Lindsey runs the DisabledInTech slack channel.
For Web accessibility, see https://www.w3.org/WAI/fundamentals/accessibility-intro/ as a good intro. There are standards to help with accessibility and for many government instances, they’re mandatory.
Disabilities are often grouped in: visual, auditory, motor/physical, cognitive/neurological, language/speech.
There are other (more inclusive!) ways to group: permanent (born blind), temporary (like just being sick!), acquired (like ageing), societal (like lefthandedness). Notice how this comes much closer?
There are alternative input/output tools. Braille displays, eye trackers, foot pedals instead of mouse buttons, etc.
Important: think deeper. Categories can be desceptively simple. Users don’t always fall into just one category.
The above list might make it look like accessibility is easy. It often isn’t.
How do I implement accessibility?
There are more advantages to accessibillity: good accessibility means good code!. You use the right header levels, for instance. Your css is clean. Google likes you, as the google crawler basically reads like a braille reader does.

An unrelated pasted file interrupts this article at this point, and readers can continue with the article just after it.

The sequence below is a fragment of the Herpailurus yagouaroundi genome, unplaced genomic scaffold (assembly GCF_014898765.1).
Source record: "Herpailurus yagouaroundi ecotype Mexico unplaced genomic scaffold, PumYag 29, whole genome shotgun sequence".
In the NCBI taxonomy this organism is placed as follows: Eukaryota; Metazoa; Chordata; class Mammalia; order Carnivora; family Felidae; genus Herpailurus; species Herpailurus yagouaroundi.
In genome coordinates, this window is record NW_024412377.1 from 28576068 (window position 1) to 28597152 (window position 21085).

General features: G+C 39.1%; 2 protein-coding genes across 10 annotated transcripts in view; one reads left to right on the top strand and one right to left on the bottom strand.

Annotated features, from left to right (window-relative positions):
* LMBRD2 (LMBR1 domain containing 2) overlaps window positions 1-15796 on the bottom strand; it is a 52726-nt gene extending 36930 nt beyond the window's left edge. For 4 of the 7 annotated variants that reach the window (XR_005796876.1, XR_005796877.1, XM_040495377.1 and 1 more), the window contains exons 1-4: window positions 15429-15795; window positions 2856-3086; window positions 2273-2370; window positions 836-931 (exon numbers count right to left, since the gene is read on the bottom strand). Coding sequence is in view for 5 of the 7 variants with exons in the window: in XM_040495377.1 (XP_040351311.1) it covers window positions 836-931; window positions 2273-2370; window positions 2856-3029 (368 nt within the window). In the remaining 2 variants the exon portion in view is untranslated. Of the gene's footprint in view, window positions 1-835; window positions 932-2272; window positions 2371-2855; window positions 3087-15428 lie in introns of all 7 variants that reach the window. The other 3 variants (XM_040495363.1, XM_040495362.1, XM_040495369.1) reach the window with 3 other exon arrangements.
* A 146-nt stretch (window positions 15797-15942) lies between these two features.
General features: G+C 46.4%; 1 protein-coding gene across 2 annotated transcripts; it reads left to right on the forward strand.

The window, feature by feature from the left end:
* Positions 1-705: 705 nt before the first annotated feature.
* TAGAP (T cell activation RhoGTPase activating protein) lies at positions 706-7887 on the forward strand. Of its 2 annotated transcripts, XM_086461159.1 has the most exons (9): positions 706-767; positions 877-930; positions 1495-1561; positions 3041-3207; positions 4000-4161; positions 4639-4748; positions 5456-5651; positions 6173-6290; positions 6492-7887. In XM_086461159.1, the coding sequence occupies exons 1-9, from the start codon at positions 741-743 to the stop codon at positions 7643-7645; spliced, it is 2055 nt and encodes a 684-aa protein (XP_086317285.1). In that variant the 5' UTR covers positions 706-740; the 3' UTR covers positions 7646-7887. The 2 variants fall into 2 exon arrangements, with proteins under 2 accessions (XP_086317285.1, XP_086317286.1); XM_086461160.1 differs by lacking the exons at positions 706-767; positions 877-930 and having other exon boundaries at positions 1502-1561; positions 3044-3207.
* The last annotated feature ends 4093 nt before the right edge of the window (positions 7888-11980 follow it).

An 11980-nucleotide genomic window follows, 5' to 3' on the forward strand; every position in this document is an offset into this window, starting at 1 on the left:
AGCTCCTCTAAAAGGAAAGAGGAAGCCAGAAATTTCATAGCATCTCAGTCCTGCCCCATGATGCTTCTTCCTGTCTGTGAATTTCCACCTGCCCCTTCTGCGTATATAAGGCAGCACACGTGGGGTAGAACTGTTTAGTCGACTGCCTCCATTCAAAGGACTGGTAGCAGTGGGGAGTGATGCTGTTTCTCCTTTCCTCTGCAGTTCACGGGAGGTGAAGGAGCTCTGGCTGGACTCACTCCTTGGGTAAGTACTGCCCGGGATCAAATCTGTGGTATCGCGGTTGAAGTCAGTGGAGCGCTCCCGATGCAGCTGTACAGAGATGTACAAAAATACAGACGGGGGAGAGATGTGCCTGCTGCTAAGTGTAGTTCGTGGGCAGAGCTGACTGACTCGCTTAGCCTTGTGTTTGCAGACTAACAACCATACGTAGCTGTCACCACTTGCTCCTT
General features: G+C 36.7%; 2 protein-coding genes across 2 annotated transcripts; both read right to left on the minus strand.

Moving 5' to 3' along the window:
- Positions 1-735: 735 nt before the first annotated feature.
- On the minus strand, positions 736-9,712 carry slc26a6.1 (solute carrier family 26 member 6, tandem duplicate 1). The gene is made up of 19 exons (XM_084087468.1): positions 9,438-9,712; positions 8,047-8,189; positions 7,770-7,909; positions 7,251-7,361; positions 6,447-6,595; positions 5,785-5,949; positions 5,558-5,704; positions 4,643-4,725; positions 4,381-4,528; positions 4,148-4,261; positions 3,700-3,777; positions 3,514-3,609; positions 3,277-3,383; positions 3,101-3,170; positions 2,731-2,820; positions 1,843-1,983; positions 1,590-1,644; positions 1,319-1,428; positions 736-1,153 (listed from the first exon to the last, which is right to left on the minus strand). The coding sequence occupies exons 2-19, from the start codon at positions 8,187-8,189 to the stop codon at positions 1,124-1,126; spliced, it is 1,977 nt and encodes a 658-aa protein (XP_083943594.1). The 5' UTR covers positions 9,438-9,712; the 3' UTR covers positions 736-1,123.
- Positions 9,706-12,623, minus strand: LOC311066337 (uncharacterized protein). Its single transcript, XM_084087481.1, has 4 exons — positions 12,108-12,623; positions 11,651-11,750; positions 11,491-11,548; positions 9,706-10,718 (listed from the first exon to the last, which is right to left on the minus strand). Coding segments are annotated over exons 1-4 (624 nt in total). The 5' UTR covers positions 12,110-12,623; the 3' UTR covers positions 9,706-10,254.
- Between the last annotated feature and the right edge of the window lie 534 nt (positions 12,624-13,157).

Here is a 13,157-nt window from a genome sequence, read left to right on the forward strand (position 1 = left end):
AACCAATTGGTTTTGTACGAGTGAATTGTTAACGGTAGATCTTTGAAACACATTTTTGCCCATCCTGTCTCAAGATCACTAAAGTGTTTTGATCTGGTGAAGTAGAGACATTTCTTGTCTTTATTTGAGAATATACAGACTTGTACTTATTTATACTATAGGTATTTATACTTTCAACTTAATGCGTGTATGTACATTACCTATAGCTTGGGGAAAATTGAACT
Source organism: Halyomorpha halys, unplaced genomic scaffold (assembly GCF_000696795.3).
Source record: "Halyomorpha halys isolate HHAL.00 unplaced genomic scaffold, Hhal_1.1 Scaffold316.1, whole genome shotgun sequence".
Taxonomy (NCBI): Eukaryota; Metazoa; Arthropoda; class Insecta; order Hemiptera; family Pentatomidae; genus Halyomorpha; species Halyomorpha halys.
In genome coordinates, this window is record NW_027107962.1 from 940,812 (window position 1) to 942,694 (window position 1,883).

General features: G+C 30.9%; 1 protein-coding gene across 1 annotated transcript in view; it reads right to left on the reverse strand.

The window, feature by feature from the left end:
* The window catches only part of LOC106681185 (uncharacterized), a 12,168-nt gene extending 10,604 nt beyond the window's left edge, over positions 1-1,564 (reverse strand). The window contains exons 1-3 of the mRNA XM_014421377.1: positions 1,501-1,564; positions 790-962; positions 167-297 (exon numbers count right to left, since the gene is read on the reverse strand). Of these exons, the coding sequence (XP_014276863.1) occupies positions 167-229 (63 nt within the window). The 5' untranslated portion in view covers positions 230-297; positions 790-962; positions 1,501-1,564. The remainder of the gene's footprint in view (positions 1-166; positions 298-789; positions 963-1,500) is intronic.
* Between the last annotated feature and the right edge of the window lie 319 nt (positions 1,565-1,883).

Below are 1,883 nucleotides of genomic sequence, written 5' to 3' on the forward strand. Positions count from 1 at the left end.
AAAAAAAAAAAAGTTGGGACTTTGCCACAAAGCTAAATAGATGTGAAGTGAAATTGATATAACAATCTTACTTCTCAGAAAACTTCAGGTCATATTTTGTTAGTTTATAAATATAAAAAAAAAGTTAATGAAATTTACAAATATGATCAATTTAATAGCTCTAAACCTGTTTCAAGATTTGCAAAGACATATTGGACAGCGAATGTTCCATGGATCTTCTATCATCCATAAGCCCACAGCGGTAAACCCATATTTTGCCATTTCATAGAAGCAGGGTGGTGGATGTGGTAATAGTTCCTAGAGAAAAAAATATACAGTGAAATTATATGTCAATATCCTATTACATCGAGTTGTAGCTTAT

There are browser extensions you can use to help you with it (see this older summary for some pointers).
The slides will be at https://dragun.tech/djangoconeu
Photo explanation: details like a railing and some left-over pallets make it look realistic.
My name is Reinout van Rees and I work a lot with Python (programming language) and Django (website framework). I live in The Netherlands and I'm happily married to Annie van Rees-Kooiman.
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